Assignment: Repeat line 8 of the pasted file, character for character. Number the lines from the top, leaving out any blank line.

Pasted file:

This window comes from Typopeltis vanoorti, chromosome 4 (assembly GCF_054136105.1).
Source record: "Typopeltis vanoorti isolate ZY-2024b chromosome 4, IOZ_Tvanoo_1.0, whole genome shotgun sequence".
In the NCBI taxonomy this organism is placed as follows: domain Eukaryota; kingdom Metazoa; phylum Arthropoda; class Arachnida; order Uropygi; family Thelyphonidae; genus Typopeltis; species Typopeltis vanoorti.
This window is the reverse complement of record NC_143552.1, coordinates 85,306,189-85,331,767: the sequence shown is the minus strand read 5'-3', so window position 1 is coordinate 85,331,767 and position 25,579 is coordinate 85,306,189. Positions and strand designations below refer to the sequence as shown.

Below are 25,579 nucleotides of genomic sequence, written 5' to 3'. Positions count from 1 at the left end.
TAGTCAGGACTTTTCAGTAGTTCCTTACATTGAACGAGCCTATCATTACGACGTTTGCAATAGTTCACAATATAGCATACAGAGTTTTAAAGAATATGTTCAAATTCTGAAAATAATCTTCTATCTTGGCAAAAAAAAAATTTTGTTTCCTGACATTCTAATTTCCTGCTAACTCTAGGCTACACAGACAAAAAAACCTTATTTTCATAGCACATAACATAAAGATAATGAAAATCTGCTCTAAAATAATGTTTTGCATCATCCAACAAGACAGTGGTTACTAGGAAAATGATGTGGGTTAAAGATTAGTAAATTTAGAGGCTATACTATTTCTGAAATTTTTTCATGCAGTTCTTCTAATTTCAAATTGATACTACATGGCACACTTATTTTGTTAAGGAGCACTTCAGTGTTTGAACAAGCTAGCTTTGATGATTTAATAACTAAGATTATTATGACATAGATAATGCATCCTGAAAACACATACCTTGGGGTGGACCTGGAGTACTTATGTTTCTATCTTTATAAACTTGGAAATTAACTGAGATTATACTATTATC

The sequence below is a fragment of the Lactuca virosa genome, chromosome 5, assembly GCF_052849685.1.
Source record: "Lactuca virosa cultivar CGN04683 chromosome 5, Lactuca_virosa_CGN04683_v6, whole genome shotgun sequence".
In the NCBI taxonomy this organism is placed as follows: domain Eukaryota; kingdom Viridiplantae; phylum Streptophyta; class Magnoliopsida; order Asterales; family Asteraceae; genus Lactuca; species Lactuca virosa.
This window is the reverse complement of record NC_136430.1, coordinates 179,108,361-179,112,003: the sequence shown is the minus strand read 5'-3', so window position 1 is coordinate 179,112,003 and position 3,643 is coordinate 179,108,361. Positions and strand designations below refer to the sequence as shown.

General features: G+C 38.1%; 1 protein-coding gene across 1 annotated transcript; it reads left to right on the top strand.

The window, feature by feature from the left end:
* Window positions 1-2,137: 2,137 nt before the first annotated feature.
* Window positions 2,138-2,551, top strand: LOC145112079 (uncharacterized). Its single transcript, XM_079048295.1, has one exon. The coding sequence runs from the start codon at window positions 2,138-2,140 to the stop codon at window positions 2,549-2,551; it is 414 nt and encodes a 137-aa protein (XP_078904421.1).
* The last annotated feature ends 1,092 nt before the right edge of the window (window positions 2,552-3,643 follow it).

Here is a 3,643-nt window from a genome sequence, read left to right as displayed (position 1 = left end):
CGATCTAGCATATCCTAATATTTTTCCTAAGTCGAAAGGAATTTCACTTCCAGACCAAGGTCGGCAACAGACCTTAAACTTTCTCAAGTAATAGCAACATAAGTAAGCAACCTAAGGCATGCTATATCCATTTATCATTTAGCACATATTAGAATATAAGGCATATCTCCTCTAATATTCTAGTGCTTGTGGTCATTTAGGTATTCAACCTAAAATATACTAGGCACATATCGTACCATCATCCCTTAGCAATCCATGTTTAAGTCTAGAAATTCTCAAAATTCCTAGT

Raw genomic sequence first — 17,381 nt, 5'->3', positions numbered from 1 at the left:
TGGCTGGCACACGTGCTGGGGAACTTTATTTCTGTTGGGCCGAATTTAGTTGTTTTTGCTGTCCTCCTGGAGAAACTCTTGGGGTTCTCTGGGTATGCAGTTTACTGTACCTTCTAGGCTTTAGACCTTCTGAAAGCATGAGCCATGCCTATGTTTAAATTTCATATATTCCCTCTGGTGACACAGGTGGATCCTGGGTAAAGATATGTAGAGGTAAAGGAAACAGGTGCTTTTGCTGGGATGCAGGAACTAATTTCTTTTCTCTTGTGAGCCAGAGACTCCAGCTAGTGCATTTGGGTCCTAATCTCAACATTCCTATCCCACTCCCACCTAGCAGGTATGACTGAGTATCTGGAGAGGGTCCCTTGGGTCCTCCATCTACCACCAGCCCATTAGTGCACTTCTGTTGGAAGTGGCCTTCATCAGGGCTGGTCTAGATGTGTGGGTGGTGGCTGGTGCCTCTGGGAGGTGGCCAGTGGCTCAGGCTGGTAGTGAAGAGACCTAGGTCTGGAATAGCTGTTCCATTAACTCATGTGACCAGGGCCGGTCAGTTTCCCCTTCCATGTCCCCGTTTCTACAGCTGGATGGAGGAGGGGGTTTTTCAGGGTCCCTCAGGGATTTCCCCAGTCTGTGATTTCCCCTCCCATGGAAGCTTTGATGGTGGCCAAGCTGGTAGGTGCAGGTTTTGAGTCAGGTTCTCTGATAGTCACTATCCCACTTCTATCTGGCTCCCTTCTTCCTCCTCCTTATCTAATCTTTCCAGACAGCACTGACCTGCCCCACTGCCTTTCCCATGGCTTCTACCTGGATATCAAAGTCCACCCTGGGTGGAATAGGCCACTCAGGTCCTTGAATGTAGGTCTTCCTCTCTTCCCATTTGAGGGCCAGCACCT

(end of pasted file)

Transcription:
Source record: "Lactuca virosa cultivar CGN04683 chromosome 5, Lactuca_virosa_CGN04683_v6, whole genome shotgun sequence".